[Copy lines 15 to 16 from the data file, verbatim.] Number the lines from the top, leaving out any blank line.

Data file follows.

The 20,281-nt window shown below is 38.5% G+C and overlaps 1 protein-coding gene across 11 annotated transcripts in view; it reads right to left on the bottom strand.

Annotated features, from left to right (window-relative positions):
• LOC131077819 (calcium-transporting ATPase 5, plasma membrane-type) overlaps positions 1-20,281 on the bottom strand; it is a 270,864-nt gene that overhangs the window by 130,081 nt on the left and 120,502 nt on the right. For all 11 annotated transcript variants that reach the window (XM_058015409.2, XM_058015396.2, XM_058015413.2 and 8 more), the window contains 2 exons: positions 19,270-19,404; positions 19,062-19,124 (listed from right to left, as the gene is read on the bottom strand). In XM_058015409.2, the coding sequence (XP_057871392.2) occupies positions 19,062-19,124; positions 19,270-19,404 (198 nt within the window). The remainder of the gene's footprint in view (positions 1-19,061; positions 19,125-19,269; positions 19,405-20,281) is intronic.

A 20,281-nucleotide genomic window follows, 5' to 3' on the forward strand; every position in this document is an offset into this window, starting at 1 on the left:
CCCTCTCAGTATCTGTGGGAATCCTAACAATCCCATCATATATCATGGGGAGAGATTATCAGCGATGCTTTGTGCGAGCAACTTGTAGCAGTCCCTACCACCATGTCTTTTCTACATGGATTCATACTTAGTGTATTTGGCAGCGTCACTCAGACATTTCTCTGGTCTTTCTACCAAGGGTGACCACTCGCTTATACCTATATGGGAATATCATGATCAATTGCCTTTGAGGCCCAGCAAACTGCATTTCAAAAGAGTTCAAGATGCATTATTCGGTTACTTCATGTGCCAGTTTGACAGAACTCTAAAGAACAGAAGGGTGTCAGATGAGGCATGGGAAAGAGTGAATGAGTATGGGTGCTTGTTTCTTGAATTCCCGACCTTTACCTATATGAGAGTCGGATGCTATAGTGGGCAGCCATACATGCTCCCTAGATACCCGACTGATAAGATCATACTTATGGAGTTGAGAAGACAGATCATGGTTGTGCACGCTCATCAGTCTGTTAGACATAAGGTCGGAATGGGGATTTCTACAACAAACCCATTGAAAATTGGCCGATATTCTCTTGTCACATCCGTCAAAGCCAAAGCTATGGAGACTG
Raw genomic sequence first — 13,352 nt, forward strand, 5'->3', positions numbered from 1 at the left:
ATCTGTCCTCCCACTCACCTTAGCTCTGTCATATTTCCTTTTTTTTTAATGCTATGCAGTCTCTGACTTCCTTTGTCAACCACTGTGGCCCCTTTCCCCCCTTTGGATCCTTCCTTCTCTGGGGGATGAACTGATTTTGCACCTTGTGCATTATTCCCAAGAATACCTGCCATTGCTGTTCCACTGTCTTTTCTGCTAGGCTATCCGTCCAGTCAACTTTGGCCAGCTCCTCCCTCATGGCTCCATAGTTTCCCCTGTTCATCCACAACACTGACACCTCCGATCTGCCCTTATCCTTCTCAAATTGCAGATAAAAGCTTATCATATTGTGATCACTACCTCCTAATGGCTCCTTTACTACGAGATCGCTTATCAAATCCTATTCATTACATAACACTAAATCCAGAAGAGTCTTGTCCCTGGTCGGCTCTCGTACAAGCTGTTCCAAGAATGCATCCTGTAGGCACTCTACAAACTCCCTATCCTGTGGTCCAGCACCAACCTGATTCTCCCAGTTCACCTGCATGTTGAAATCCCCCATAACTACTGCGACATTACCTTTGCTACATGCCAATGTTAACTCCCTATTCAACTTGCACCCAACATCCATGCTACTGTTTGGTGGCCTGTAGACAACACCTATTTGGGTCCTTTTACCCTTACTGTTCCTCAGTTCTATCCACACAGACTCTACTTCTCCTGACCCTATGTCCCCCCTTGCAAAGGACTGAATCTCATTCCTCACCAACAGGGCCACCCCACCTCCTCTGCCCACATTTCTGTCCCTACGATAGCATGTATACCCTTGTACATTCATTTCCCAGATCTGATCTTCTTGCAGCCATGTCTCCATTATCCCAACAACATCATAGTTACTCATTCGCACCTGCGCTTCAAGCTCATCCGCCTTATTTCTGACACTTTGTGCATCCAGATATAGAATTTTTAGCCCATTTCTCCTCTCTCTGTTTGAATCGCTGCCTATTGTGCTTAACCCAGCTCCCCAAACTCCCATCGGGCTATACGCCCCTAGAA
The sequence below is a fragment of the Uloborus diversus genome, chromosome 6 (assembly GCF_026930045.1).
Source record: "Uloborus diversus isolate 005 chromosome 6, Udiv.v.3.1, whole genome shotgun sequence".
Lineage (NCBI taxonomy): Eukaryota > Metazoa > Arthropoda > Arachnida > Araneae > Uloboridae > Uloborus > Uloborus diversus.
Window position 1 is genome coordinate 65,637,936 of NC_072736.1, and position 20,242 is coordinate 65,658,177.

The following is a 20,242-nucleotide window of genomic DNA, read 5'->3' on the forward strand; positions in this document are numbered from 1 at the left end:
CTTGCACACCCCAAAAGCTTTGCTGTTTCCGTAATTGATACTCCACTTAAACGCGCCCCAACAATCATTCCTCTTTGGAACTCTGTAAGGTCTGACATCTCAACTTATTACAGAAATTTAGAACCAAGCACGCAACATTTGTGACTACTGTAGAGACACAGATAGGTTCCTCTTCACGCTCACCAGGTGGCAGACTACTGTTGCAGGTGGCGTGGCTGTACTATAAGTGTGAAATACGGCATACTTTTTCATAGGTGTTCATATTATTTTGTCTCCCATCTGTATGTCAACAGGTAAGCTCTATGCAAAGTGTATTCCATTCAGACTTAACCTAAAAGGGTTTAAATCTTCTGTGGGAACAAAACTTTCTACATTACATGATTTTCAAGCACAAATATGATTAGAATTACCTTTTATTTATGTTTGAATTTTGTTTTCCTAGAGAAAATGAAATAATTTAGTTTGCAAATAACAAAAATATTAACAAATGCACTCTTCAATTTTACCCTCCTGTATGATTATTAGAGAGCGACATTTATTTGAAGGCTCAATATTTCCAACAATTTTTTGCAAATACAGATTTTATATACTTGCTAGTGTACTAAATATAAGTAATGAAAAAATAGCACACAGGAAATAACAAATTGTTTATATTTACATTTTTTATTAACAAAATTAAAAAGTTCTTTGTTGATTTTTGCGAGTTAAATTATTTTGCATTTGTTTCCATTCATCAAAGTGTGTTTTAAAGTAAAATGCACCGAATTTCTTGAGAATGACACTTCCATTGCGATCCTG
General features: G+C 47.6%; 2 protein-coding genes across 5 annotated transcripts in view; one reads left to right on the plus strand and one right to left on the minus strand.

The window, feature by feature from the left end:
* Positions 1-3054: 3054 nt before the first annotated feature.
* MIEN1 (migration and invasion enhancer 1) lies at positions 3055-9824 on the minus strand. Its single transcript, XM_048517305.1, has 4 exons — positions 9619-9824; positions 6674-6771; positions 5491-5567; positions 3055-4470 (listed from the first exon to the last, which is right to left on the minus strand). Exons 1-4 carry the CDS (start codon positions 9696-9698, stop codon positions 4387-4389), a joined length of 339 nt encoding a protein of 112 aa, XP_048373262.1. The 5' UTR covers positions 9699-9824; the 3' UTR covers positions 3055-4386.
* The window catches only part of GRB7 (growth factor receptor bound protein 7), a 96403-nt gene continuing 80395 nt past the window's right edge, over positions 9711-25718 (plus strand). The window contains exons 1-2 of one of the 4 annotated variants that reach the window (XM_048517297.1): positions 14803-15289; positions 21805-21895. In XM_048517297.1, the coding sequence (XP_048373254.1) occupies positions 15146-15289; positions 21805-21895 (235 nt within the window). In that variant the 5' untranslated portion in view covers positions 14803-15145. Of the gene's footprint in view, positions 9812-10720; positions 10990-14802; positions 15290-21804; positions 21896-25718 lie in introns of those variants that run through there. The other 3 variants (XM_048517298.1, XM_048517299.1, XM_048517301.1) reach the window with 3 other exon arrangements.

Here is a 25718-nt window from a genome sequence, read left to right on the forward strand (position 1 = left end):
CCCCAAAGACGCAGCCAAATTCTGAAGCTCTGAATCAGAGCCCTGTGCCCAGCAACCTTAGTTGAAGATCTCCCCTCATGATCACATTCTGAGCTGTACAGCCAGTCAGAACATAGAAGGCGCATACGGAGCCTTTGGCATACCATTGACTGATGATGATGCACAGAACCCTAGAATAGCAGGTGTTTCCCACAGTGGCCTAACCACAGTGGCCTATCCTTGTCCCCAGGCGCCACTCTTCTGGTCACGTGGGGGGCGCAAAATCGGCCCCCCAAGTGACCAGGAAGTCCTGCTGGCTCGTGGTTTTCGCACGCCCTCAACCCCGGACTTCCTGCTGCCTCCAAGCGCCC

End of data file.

The window, feature by feature from the left end:
* Positions 1-3054: 3054 nt before the first annotated feature.